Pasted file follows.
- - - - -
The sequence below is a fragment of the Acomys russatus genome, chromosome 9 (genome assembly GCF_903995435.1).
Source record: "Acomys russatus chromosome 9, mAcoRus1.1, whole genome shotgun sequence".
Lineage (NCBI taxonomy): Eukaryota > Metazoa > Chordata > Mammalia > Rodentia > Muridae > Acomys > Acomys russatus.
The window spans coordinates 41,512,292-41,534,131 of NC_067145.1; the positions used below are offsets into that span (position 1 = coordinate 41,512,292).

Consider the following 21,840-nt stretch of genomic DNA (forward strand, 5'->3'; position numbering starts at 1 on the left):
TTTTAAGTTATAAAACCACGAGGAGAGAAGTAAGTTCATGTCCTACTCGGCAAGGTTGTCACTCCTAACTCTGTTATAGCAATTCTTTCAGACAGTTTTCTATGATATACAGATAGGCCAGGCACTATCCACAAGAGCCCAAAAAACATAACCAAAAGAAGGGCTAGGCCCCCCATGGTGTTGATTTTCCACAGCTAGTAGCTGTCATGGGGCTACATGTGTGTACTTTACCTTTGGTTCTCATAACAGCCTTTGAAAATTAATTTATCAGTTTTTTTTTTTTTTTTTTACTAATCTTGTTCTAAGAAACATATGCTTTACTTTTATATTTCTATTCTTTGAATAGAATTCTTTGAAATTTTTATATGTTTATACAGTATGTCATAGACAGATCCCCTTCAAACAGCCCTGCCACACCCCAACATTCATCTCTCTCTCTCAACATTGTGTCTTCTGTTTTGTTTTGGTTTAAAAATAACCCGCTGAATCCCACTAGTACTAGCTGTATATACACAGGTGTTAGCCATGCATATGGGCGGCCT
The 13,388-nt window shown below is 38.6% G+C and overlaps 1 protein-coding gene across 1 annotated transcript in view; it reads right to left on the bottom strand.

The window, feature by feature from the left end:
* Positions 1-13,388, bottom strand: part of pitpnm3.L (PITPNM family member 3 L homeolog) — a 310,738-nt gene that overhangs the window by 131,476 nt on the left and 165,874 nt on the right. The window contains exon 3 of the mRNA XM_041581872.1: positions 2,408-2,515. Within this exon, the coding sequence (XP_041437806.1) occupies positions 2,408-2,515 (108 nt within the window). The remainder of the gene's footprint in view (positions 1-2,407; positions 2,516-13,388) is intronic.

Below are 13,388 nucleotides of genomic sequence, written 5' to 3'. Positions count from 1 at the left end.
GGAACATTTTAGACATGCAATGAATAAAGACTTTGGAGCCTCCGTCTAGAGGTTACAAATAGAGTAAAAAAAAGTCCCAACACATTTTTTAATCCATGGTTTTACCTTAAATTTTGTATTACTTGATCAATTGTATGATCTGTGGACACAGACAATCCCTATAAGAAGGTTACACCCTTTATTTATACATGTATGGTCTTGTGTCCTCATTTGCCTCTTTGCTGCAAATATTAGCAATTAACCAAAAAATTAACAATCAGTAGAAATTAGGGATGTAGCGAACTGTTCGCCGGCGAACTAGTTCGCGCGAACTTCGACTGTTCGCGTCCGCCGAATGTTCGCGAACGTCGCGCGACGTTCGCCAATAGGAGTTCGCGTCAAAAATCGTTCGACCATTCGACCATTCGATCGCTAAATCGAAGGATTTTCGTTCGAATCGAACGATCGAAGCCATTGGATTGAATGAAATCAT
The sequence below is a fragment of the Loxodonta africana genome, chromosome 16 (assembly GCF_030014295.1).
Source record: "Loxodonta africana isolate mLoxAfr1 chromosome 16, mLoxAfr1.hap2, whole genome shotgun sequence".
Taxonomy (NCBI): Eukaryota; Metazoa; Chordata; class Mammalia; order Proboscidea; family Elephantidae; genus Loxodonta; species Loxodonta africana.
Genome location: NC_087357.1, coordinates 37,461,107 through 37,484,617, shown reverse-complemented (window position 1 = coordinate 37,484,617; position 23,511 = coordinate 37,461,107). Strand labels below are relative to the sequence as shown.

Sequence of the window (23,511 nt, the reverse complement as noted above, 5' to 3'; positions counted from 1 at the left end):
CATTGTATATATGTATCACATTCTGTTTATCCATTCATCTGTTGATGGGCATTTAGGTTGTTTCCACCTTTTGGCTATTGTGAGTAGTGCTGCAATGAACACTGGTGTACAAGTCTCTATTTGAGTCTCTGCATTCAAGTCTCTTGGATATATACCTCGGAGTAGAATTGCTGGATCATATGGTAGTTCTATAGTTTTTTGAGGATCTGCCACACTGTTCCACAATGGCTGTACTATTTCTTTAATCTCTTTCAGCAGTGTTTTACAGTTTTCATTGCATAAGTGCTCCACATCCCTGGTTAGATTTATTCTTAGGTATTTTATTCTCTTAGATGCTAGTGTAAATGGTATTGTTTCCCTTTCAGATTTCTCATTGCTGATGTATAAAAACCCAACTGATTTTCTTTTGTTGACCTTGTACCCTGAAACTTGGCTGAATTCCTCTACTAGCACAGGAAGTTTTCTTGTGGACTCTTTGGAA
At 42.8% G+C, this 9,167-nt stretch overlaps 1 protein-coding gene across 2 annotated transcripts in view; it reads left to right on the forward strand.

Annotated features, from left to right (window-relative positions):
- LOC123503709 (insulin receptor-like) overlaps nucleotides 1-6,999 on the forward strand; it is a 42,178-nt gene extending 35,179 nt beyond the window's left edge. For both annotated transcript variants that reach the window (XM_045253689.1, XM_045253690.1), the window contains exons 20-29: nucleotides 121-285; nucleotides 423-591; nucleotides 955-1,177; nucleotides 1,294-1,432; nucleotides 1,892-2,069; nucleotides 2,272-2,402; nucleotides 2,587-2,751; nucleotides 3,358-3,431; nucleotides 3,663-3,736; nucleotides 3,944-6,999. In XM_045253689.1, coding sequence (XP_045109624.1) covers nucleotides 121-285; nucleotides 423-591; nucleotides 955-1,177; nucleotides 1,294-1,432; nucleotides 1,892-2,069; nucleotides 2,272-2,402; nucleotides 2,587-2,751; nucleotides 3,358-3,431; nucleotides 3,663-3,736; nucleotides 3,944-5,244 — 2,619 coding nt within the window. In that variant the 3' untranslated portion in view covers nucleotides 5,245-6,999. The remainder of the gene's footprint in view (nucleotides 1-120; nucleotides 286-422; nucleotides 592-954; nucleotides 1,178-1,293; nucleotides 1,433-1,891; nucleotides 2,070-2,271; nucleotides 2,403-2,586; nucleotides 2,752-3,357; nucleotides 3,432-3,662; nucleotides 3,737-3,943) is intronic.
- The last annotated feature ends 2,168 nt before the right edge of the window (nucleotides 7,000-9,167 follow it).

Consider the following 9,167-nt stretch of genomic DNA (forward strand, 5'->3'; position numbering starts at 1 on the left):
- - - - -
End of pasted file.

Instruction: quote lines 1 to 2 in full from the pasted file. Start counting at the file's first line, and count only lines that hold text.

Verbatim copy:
The sequence below is a fragment of the Acomys russatus genome, chromosome 9 (genome assembly GCF_903995435.1).
Source record: "Acomys russatus chromosome 9, mAcoRus1.1, whole genome shotgun sequence".